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Kazakhstan is now recovering from its worst bout of unrest since acquiring independence in 1991.
Protests in early January over a gas-price hike mysteriously escalated, leading to scenes of chaotic violence in Almaty and other cities. President Kassym-Jomart Tokaev responded with force. He also sought and received support from the Russia-led Collective Security Treaty Organization (CSTO), which dispatched a roughly 2,500-strong peacekeeping force to Kazakhstan. Amid the tumult, Tokaev moved to curb the influence of former president Nursultan Nazarbayev and his close associates. And with the restoration of order, Tokaev took measures to address public discontent, announcing the establishment of a social fund, stating: “I believe the time has come to pay that which is due to the people.”
How did the protests erupt and how will recent events influence government policy? Who is in charge? Will Kazakhstan’s foreign policy orientation change? And what is the significance of the CSTO’s intervention? Our expert panelists will address these and other questions, as well as ponder what the future holds for the country widely considered as Central Asia’s economic engine.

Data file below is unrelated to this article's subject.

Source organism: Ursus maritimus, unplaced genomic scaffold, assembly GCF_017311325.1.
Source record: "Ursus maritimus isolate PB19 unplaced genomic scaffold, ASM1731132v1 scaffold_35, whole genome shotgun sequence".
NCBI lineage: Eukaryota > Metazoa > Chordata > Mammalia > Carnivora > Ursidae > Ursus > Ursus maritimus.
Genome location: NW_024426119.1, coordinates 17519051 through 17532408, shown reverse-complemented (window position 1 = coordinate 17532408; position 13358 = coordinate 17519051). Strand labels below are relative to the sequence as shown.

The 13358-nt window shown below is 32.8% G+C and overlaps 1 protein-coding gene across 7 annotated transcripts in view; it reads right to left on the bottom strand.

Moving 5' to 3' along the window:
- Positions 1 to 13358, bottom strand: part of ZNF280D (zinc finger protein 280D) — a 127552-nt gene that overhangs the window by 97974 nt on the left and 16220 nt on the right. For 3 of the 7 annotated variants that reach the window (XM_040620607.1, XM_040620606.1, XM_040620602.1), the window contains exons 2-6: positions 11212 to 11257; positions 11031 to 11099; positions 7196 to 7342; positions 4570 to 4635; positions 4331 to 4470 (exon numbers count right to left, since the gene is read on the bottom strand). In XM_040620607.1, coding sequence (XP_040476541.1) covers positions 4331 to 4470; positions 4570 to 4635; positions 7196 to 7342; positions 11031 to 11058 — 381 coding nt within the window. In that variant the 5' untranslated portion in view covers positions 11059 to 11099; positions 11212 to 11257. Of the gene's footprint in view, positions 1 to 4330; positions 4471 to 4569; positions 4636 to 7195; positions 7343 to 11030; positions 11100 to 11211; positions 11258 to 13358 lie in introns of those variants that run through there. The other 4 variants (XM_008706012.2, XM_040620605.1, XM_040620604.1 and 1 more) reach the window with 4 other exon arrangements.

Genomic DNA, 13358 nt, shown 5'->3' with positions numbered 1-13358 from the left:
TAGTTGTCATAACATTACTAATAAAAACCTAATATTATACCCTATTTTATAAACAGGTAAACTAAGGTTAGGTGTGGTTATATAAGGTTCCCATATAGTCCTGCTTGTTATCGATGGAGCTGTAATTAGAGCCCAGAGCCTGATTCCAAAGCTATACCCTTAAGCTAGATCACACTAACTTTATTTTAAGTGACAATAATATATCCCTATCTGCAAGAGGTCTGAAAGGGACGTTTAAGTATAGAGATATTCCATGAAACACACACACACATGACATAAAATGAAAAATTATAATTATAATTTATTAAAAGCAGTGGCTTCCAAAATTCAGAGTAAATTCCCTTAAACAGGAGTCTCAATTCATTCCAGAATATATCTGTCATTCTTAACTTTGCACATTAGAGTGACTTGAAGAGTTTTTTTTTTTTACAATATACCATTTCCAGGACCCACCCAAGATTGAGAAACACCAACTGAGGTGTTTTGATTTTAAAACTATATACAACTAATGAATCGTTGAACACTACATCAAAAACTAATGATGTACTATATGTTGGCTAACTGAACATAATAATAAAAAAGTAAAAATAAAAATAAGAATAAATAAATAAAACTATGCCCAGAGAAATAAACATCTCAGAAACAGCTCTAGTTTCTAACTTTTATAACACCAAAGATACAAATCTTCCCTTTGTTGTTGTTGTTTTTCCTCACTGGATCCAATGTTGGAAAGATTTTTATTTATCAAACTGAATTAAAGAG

Alexander Cooley, Claire Tow Professor of Political Science at Barnard College
Peter Leonard, Eurasianet’s Central Asia editor
Joanna Lillis, Eurasianet’s chief correspondent in Kazakhstan
Colleen Wood, Ph.D. candidate in the Department of Political Science, Columbia University
Justin Burke, Publisher and Executive Director, Eurasianet
Elise Giuliano, Director of the Program on U.S.-Russia Relations at the Harriman Institute
Featured image attribution: By Esetok – Own work, CC BY-SA 4.0